PCI


Leagues Successfully Navigate COVID Crisis

The NBA in Orlando

by Joseph Quirk ’23

Sports Staff

Back in March, the NBA suspended its season following increasing concerns over the onset of COVID-19, along with the first player to test positive, Utah Jazz center Rudy Gobert. The NBA, more than 75% through their 2019-2020 campaign, needed to then find a way to finish its season properly and safely. They did so by investing millions of dollars into creating a fun and entertaining, and most importantly secure, “bubble” at Walt Disney World in Lake Buena Vista, Florida.

The bubble started with 22 teams, all either within striking distance of a playoff spot or already in one. The format was simple: each team would play eight seeding games in order to officially name those who would move onto the playoffs, which gave the outside teams a chance at the eighth seed. The Phoenix Suns, an afterthought heading into the bubble, went 8-0 in the seeding games as star shooting guard Devin Booker played some of the best basketball of his career. However, they would just barely miss out on the eighth seed to the Portland Trail Blazers, who used the bubble to revive a tumultuous season filled with underachievement. With a squad of Hassan Whiteside, Jusuf Nurkić, C.J. McCollum and, of course, bubble MVP Damian Lillard, the Trail Blazers were able to capture the Western Conference’s eighth seed thanks to a victory over Ja Morant’s Memphis Grizzlies in the play-in game.

The playoffs brought a batch of equally exciting games. Two young, up-and-coming teams in the Denver Nuggets and Utah Jazz went to seven games in a historic first round series. Denver would defeat the Jazz and move on to face the Los Angeles Clippers, a title contender led by Kawhi Leonard and Paul George. The Nuggets mounted a furious comeback to beat the Clippers in seven games before falling to the Los Angeles Lakers in the NBA Finals. In the East, things unfolded as expected until the Milwaukee Bucks, led by back-to-back MVP Giannis Antetokounmpo, were knocked off by Jimmy Butler and a scrappy Miami Heat team. Butler and the Heat went on to beat the Boston Celtics and advance to the Finals where they would fall to the Lakers.

It always seemed inevitable that the Lakers would win the Finals. Not only were they one of the most talented teams in the world, featuring generational stars such as Lebron James and Anthony Davis, but they also had strong veteran players such as center Dwight Howard and point guard Rajon Rondo. The title significantly helps the legacy of James, who now has four NBA titles and four Finals MVPs on his resume. Important to note is that the Lakers were also playing in honor of franchise icon Kobe Bryant, who tragically passed away in a helicopter accident earlier this year.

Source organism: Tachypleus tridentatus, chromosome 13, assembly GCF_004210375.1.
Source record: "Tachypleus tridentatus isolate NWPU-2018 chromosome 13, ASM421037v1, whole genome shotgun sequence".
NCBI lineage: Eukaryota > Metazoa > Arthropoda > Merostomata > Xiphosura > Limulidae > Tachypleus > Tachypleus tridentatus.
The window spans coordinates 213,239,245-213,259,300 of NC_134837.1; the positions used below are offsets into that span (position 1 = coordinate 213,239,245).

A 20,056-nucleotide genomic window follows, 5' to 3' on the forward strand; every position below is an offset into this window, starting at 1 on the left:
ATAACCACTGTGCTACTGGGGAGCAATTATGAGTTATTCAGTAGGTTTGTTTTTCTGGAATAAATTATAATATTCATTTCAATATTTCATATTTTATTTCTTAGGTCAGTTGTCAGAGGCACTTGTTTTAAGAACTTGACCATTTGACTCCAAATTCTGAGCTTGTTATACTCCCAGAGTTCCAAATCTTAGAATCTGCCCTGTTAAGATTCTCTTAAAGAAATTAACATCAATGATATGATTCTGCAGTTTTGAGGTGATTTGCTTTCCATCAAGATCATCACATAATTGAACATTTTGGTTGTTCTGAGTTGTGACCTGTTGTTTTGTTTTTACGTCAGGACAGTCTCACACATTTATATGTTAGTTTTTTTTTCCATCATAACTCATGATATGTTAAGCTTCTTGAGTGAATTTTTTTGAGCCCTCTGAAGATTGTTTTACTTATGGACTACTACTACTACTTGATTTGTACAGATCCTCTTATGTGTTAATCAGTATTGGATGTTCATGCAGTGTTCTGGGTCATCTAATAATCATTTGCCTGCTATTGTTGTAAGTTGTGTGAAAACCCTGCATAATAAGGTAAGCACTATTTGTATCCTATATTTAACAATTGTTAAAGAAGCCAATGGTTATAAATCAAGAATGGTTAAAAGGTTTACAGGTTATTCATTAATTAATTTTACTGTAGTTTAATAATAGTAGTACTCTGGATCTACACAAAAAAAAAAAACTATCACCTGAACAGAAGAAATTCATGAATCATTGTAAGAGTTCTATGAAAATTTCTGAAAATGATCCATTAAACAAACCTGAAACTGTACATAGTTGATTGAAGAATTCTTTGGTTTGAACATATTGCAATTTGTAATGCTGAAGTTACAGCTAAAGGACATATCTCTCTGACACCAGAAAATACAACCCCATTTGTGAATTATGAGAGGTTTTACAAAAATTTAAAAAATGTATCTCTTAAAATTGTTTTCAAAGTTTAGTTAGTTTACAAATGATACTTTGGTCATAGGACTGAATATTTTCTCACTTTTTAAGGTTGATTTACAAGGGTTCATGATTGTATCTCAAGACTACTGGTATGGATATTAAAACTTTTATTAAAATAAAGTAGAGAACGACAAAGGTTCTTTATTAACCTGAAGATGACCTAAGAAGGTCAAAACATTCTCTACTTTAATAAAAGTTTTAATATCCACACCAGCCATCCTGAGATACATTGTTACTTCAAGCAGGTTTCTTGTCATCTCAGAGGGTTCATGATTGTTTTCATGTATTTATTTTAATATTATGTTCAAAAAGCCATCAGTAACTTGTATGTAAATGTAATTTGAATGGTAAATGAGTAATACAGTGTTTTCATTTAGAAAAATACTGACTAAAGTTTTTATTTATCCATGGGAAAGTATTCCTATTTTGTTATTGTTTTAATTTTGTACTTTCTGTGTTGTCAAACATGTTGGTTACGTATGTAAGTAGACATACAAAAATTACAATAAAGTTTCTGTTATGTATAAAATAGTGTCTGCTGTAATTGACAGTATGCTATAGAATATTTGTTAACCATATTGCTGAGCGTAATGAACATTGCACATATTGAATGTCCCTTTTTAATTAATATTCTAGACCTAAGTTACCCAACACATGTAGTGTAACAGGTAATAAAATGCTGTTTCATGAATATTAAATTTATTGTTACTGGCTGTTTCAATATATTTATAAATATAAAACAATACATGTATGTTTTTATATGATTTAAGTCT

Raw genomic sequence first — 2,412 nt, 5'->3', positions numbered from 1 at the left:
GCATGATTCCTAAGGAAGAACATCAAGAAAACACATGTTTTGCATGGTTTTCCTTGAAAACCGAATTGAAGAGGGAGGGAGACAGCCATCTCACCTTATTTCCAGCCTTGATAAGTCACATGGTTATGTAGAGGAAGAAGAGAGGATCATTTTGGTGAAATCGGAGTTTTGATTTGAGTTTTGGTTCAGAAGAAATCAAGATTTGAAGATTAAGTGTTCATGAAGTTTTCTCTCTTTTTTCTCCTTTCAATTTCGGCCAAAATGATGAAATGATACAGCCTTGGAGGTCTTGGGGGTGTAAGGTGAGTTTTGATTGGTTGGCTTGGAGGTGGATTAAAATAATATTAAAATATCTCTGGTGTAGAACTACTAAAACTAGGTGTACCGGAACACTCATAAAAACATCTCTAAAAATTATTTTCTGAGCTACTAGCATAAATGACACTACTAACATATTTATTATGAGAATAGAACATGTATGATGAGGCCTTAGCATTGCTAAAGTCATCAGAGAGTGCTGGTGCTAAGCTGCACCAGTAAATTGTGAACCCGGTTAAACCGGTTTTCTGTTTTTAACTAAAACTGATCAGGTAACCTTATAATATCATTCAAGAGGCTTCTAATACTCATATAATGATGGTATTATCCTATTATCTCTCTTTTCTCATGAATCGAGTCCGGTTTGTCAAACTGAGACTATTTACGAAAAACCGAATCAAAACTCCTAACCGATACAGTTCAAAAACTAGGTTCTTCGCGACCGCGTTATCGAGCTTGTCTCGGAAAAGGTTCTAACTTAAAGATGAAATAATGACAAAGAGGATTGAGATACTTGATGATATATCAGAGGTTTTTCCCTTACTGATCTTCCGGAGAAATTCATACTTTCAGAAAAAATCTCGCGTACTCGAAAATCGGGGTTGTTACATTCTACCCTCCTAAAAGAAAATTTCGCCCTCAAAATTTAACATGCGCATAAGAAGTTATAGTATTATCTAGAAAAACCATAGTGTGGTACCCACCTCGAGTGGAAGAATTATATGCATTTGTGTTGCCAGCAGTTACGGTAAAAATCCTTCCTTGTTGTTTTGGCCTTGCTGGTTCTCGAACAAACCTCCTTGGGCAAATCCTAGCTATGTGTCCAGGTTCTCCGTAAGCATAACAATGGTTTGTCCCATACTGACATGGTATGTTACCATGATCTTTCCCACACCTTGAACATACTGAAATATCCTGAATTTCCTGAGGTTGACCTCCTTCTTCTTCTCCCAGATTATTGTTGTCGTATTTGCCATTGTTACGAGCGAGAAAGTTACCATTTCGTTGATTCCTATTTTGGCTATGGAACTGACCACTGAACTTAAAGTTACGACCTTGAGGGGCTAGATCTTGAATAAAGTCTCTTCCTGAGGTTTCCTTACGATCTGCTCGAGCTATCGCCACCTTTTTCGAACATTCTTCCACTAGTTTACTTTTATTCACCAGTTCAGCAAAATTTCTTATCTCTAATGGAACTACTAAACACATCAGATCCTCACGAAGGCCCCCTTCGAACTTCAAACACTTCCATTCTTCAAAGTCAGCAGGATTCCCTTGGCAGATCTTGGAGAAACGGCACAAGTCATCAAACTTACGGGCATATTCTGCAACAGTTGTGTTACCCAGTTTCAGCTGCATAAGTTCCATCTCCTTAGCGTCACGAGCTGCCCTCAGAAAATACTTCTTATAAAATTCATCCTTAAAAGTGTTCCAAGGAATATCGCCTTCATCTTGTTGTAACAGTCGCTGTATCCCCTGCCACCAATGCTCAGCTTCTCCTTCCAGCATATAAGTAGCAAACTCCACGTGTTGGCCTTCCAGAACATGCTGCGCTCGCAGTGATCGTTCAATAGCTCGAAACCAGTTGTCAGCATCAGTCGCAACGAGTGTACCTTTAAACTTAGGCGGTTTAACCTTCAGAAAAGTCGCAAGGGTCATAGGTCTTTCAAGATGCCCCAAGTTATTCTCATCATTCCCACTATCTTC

Indeed, the fact that anyone was crowned a champion at all in this year of turmoil is something that the NBA should be proud of.

 

The NHL in Canada

by Ryan Carius ’21

Sports Staff

On Sept. 28, the Tampa Bay Lightning shut out the Dallas Stars 2-0, ending a six-game series in an unprecedented yet entertaining Stanley Cup matchup. Tampa Bay’s victory completed a two-month playoff bubble, which began on Aug. 1 and included 24 out of the 31 National Hockey League franchises. The Lightning skipped the qualifying rounds and entered the playoffs as the No. 2 seed in the Eastern Conference. Tampa Bay avenged last year’s shocking defeat against the Columbus Blue Jackets, dominated the Boston Bruins, and then skated past the New York Islanders on the way to their second Stanley Cup Finals appearance in five years.

The Dallas Stars fought relentlessly, especially goaltender Anton Khudobin, but the Tampa Bay offense proved too much of a challenge for the young Dallas defenders. Tampa Bay centerman Brayden Point netted 14 goals and assisted on 19 other goals, a monumental performance for the young and rising star. However, it was Victor Hedman who took home the hardware awarded to the NHL’s most valuable player during the Stanley Cup Playoffs. Hedman became the first defenseman to win the Conn Smyth trophy since Duncan Keith in 2015, when the Chicago Blackhawks defeated the Tampa Bay Lightning. In just 25 games, the 6-foot-6-inch skater recorded 10 goals and 22 points, setting franchise records for both total goals and points by a Tampa Bay defender.

Besides the championship, the most important outcome of the 2020 Stanley Cup Playoffs was the success of the NHL bubble that occurred in two cities. The NHL became the first of the four major North American sport leagues to complete a postseason in the COVID-19 pandemic. NHL Commissioner Gary Bettman and the two Canadian cities, Toronto, Ontario and Edmonton, Alberta, created an environment that ensured the safety of the players and staff. All personnel involved in daily bubble activity were divided into categories based on their roles and the people to whom they were exposed.

The NHL conducted 33,174 tests with zero positive cases among category one and category two personnel. Players, medical officials, and team and league staff members made up these first two categories. However, there were a few positive tests among category three and four personnel, which included individuals who had little exposure to the players but still participated in the bubble as hotel staff, cooks, and security officers.

The NHL and the NHL Player’s Association implemented Jan. 1, 2021 as the start of the next season. Bettman is optimistic for a “full regular season, and to have fans in the building, but there are a lot of things that have to transpire, many of which if not most of which are beyond our control before we can finalize our plans.” However, if the NHL needs to return to a bubble, Bettman can follow the success of this season to provide fans with entertaining and competitive hockey.